Hamilton House

701 Chattanooga Avenue Dalton GA 30720 United States


Built by John Hamilton in 1840, the Hamilton House is the oldest brick home in Dalton and actually predates the formation of the city of Dalton (1847).

John Hamilton was civil engineer from White Plains, New York. John left New York and traveled to Kingston, Tennessee where he met Rachel. The couple were soon married and after spending five years in Tennessee, moved to Northwest Georgia. John and Rachel purchased the land that the house now sits on from Absolum Holcomb who had purchased the property during the Cherokee Land Lottery. The land previously belonged to a Cherokee native named Red Bird who was killed after being thrown from his horse racing down what is today known as Thornton Avenue.

As a civil engineer, John would work on the culverts for the railroad that would soon connect Chattanooga to Atlanta. In addition to his service with the railroad, John would run a large plantation and serve as judge on the Inferior Court during the formation of Whitfield County.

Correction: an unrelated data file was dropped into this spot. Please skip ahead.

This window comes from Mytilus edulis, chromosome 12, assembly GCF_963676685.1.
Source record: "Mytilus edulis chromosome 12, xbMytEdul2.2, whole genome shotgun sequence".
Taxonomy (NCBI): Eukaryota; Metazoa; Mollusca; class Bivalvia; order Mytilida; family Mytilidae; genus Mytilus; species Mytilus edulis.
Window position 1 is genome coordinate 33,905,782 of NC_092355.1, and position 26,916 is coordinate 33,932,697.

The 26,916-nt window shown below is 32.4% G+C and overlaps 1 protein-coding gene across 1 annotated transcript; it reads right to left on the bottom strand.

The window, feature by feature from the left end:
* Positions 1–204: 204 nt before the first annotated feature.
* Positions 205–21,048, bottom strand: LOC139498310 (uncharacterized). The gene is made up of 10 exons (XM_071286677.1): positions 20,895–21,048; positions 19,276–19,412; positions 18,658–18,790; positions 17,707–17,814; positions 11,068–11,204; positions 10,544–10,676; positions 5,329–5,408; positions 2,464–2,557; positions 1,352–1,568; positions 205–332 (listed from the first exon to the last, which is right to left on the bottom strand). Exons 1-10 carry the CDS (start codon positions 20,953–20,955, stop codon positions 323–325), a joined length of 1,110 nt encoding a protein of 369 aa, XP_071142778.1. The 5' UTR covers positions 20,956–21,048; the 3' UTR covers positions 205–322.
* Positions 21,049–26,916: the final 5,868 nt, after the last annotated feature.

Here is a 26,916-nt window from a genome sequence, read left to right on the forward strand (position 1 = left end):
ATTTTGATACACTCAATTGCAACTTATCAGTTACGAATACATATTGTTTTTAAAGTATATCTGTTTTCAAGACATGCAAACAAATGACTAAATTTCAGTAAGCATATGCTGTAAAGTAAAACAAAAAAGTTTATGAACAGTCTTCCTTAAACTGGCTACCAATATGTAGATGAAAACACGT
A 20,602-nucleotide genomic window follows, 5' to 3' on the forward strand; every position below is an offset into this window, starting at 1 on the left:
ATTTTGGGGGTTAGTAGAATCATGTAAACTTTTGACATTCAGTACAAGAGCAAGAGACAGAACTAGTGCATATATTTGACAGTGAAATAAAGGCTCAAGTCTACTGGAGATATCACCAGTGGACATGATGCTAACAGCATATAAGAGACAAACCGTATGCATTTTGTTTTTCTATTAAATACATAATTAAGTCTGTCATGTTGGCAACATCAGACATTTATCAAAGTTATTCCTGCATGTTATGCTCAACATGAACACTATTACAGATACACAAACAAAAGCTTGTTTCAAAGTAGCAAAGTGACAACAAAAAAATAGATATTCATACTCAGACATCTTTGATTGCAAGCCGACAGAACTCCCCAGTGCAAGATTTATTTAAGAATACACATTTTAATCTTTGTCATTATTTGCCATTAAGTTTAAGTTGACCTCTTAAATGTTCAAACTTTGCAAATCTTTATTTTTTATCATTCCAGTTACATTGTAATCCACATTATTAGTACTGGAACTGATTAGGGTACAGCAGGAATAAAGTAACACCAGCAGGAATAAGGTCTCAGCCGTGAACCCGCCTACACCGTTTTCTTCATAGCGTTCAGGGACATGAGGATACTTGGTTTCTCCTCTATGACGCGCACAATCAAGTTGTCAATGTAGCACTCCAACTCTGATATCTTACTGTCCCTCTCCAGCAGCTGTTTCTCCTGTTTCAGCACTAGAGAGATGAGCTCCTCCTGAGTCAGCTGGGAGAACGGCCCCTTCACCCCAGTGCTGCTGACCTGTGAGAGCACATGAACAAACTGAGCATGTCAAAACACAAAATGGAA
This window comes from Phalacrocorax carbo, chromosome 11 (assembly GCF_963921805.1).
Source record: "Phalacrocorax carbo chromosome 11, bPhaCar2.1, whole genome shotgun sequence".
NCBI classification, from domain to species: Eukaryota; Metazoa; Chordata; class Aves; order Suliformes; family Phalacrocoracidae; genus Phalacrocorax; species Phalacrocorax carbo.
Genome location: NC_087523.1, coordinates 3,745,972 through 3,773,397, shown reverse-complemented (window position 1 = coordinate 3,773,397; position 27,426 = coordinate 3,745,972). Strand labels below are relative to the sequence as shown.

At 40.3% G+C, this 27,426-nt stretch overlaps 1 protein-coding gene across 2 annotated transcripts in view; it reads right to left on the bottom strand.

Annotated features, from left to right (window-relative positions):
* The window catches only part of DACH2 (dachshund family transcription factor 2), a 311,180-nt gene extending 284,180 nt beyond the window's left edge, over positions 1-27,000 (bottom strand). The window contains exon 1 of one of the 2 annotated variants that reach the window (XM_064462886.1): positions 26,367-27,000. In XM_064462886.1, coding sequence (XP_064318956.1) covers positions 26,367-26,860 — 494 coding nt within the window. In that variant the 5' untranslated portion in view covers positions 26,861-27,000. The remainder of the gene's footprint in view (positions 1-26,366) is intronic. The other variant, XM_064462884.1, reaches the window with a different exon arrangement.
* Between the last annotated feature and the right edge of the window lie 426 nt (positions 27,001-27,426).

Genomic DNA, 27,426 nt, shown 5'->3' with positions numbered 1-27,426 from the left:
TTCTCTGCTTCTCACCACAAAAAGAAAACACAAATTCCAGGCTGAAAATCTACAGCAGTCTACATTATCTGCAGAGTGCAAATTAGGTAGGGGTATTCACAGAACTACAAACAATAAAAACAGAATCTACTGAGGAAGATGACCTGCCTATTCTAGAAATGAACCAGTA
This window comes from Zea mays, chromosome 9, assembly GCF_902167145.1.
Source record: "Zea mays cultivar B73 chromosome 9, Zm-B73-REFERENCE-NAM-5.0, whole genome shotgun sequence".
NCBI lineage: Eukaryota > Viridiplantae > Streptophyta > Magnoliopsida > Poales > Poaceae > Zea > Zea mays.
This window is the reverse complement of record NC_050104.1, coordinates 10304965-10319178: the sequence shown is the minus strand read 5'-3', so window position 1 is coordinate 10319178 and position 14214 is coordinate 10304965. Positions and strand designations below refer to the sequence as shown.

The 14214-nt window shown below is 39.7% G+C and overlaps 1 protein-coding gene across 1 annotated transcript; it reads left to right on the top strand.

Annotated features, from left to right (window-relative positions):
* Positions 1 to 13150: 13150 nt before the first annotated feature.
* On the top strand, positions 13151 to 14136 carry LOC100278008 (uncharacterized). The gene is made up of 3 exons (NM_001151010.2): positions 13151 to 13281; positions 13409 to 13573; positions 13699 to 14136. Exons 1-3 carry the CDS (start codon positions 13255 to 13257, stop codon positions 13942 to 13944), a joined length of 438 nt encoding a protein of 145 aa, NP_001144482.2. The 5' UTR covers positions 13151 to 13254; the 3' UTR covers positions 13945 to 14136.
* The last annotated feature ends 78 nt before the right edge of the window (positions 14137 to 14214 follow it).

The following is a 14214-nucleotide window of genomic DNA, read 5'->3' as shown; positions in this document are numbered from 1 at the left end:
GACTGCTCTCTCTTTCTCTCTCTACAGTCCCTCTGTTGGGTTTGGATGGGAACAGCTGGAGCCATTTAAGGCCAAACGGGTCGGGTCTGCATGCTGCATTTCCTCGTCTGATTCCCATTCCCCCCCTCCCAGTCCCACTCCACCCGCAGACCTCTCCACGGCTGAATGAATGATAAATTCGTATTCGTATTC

During the winter of 1863 and 1864, Confederate General, Joseph H. Lewis, commander of the Kentucky Orphan Brigade, made camp next to a spring located near the Hamilton House. Hamilton’s wife, Rachel, had been sent to Middle Georgia.

Rachel Hamilton died in 1876, and by 1884 the house was sold to the Crown Cotton Mill Company to house the companies superintendent. The home was occupied by three different families from 1904 until 1983, including famous Poet, Robert Lovemen, who wrote several of his poems in the home. 

In 1997 the Whitfield-Murray Historical Society purchased the home and placed it on the National Register of Historical Places. Today, the house stands as a museum displaying items related to the textile industry, as well as notable figures from Dalton, including Robert Loveman.


The Hamilton House is open for tours every Friday from 10 A.M. to 4 P.M. and is also available for event rentals. To take a tour, or to rent the Hamilton House for an event, contact the Whitfield-Murray Historical Society at 706 278-0217 or by email at wmhs@optilink.us

Tours open Fridays 10AM-4PM
Small Admission for Guided Tours